“Love, Charity, and Esteem: Exploring the Heart of Greek Life with Tau Kappa Epsilon”

For as long as most can remember, the college fraternity lifestyle has been seen as a fusion of somewhat negative stereotypes. Irresponsible behavior, dangerous activities, and a general aversion towards those outside of Greek life have all been associated with fraternities from the moment that the movie Animal House exposed the world to what life within such organizations might be like in the 1970s. And yet, as I sat across from TKE Vice President Jonathan Foust in a humble upstairs study room filled with books, alumni portraits, and not much else, I found myself devoid of any such misconceptions. Foust himself didn’t strike me as the fraternal type, possessing a down-to-earth, all-business demeanor that implied a sense of duty unlike any portrayal of Greek life I’ve seen in most types of media. The Zeta-Beta chapter of Tau Kappa Epsilon, according to its members, doesn’t fit any of the stereotypes that others are so quick to pin on Greek life. Foust himself made that much clear. 

“The stereotypical frat boy is generally a jerk to everyone who isn’t in his fraternity, and is cool with hazing,” he said when asked about the general perception of Greek life in mainstream society. “I will say that I have seen zero hazing coming from my fraternity, which is great because if there was I wouldn’t have joined. In general, the stereotype can apply, and it can’t. There are certainly people in Greek life that embody the stereotype well, and also those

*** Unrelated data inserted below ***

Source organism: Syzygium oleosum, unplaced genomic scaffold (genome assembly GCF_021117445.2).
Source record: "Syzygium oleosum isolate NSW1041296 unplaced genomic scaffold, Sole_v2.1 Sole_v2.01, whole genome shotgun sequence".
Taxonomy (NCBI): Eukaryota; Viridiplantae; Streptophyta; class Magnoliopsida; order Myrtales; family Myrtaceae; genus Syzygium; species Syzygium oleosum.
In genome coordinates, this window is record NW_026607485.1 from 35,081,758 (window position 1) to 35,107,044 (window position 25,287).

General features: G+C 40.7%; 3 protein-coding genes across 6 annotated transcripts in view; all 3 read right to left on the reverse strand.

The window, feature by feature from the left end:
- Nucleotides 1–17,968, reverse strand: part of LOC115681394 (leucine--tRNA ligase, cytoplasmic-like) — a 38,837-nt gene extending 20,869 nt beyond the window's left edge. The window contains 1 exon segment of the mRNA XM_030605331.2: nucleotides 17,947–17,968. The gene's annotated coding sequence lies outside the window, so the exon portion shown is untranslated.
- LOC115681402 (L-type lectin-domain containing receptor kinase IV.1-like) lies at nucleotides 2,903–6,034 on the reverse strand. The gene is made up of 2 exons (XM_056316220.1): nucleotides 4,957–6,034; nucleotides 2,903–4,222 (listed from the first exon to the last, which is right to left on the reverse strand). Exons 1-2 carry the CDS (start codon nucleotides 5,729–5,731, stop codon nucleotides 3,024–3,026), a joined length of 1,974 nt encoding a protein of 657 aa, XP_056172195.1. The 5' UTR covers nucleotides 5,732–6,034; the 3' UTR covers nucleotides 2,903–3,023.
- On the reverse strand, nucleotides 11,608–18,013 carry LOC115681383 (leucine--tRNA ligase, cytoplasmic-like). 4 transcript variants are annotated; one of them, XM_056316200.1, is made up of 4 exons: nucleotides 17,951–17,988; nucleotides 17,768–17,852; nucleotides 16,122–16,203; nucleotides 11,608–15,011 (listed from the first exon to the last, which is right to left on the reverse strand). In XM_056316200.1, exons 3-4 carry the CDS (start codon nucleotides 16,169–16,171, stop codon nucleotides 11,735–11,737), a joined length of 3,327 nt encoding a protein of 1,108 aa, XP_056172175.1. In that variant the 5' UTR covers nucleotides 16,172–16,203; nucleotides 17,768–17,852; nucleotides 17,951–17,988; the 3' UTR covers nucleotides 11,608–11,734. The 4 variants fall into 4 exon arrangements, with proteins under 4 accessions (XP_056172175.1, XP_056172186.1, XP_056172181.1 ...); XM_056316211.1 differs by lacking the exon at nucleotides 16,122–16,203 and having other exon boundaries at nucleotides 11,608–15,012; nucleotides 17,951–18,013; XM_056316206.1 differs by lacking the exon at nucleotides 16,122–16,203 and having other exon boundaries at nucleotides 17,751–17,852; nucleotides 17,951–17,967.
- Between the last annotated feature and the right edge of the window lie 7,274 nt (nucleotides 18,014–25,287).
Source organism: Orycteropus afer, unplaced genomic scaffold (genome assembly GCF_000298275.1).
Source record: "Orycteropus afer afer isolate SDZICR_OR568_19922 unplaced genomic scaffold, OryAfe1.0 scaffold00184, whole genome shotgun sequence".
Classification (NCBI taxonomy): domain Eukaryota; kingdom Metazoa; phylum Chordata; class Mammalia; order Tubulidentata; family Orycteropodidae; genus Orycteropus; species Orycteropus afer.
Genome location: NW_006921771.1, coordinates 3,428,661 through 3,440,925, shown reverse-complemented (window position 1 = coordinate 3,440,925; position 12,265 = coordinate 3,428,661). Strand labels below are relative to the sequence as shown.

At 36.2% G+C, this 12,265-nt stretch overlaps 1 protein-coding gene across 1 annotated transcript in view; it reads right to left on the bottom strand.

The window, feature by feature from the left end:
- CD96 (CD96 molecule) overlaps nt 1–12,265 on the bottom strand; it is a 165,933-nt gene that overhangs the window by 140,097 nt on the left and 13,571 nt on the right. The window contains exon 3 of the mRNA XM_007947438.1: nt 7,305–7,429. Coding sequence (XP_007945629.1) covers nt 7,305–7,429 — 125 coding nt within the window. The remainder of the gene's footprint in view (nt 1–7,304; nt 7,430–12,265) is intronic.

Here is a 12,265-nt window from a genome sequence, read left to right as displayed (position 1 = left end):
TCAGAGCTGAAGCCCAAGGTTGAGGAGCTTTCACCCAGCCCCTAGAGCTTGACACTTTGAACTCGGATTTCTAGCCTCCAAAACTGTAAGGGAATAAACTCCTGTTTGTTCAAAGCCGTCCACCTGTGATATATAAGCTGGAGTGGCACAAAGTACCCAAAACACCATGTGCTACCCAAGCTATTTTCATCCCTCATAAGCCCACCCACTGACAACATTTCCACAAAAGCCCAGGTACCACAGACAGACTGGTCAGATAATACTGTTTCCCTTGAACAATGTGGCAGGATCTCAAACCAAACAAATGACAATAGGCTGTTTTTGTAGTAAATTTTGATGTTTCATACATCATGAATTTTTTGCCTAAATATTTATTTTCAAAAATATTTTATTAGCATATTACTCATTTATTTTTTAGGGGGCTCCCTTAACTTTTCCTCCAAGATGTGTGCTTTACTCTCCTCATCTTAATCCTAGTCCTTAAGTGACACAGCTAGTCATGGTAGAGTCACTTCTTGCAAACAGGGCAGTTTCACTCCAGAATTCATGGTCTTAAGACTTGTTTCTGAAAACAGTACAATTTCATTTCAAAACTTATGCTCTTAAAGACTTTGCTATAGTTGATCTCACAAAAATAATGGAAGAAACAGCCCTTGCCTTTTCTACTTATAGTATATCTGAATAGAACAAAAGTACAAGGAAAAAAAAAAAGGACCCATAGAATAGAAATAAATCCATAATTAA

who don’t. It’s less about being in a fraternity, and more about the people that are in the fraternity you’re joining, so just keep your eye open.”

Tau Kappa Epsilon was founded on January 10, 1899, at Illinois Wesleyan University in Bloomington, Illinois. At the time, they were known as the Knights of Classic Lore. There were five members in the beginning: Charles Roy Atkinson, Clarence Arthur Mayer, James Carson McNutt, Joeseph Lorenzo Settles, and Owen Truitt. Originally, these five men pursued a charter with another fraternity known as Phi Delta Theta, which was no longer active on campus at that time; however, their petition was denied each time they tried. As a result, they formed their own organization, and changed their name to Tau Kappa Epsilon. They envisioned an organization that would value its members based on their personal worth, as opposed to wealth, rank, or honor. This was a groundbreaking principle for its time and remains at the core of Tau Kappa Epsilon’s values today.

Tau Kappa Epsilon’s Zeta-Beta chapter, founded here at the University of Evansville in 1957, has seen lots of changes over the years, much like the fraternity has on a national level. For a long period of time, it was known as the “football fraternity” on campus, as many of its members participated in the school’s football program. However, when UE cut its football program in the late 1990s, the fraternity began to see a decline in membership. In more recent years, as UE has cut several majors and programs, TKE Zeta-Beta has dwindled in size even more so, with just under 20 active members as of this writing. The “Tekes”, as they’re called, seem to be unfazed; they recognize strength in numbers, even small ones.